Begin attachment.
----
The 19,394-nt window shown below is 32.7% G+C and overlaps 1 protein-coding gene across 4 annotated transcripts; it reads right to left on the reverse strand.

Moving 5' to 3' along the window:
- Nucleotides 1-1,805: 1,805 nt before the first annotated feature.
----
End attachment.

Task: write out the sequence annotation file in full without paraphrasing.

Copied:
The 19,394-nt window shown below is 32.7% G+C and overlaps 1 protein-coding gene across 4 annotated transcripts; it reads right to left on the reverse strand.

Moving 5' to 3' along the window:
- Nucleotides 1-1,805: 1,805 nt before the first annotated feature.